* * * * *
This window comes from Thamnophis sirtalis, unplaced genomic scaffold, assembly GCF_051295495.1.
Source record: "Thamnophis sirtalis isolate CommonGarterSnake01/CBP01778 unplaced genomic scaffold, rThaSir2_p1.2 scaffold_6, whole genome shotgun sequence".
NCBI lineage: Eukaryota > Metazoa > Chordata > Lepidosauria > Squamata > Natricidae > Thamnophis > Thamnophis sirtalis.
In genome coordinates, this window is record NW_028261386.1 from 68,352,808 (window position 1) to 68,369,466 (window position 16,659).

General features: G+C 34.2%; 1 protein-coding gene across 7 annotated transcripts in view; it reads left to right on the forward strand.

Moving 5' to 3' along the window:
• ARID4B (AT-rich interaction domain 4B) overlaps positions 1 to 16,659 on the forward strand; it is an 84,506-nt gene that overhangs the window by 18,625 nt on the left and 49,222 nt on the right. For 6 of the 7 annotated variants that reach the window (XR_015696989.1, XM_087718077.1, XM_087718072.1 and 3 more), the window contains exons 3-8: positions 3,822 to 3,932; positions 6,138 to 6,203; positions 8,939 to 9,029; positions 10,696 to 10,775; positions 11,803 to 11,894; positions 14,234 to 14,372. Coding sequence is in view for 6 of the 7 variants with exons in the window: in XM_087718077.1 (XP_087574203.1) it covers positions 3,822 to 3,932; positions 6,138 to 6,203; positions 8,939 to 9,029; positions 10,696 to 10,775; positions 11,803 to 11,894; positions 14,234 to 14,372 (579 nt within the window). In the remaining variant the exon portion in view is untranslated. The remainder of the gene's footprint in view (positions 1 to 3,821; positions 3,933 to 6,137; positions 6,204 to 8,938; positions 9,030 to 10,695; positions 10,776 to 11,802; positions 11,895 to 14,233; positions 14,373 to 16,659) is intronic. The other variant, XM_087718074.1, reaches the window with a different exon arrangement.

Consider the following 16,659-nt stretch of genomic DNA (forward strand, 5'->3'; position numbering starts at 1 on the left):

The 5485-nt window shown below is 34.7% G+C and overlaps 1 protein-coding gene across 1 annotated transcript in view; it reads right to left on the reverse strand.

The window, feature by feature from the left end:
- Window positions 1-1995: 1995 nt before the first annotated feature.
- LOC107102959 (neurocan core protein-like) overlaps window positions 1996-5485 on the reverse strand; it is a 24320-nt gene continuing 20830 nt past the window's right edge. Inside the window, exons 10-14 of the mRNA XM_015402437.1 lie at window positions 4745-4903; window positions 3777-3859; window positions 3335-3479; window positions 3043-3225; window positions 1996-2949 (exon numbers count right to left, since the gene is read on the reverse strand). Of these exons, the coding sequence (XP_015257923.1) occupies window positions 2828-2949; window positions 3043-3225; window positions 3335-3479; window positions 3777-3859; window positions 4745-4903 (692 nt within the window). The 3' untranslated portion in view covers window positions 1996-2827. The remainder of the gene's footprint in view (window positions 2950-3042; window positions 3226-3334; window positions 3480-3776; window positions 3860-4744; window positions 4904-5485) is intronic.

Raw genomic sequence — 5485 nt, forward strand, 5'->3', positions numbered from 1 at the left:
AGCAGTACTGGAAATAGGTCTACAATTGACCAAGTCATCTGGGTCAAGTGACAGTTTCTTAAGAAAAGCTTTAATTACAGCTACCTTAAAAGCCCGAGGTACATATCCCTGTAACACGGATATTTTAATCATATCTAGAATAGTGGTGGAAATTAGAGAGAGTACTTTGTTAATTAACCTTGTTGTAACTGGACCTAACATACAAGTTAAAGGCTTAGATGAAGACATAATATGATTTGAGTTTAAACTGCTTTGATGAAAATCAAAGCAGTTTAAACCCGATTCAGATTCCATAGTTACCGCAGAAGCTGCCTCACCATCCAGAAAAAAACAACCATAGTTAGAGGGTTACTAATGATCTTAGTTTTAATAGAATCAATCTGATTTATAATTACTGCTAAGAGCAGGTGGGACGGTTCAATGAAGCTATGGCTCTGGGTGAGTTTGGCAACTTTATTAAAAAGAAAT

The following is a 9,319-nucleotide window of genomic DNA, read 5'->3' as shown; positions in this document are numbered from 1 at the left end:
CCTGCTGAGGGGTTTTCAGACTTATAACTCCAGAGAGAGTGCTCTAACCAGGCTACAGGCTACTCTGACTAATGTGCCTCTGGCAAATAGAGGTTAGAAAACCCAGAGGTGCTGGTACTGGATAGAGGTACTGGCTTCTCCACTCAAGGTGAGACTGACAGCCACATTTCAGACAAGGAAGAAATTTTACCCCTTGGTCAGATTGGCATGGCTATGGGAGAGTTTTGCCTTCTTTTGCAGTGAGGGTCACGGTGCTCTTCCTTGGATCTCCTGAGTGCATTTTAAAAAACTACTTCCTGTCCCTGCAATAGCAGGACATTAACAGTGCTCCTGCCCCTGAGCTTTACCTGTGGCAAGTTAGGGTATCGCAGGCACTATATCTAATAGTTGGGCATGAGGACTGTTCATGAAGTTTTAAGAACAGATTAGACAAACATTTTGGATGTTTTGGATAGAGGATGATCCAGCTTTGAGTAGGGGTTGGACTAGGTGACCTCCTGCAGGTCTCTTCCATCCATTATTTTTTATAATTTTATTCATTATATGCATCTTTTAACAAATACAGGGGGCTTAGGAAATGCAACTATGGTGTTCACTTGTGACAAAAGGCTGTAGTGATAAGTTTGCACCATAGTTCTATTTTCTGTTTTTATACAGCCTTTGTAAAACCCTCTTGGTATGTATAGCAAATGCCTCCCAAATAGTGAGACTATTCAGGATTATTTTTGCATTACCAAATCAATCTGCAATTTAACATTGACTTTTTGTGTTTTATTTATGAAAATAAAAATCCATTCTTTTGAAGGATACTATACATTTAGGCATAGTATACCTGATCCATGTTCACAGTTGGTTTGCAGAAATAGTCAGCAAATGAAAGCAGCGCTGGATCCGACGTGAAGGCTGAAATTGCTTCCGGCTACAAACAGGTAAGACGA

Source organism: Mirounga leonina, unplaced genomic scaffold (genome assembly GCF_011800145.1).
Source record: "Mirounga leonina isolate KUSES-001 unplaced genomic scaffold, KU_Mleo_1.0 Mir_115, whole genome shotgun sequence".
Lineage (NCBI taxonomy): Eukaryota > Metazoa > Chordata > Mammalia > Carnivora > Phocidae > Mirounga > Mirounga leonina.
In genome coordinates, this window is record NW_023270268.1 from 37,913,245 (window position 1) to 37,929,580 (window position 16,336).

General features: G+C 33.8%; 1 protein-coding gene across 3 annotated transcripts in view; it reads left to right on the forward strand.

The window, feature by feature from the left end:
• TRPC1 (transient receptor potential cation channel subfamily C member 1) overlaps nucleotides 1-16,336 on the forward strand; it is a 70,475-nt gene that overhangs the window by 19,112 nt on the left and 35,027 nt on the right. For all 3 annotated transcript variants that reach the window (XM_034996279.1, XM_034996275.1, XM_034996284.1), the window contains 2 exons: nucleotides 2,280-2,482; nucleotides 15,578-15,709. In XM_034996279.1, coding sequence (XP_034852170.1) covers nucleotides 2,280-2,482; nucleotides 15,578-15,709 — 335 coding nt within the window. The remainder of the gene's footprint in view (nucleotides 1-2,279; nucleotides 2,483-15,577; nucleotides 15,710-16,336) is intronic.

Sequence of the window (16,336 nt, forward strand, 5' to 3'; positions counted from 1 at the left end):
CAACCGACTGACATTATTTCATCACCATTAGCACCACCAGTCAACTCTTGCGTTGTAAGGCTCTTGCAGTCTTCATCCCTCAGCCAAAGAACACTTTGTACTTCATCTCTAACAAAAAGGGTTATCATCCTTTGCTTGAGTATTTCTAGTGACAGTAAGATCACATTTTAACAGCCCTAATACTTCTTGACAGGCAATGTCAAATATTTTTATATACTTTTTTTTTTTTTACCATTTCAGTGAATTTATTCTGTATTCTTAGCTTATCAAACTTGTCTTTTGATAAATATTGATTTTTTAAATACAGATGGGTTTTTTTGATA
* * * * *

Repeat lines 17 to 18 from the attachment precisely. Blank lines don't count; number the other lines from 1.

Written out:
Source organism: Mirounga leonina, unplaced genomic scaffold (genome assembly GCF_011800145.1).
Source record: "Mirounga leonina isolate KUSES-001 unplaced genomic scaffold, KU_Mleo_1.0 Mir_115, whole genome shotgun sequence".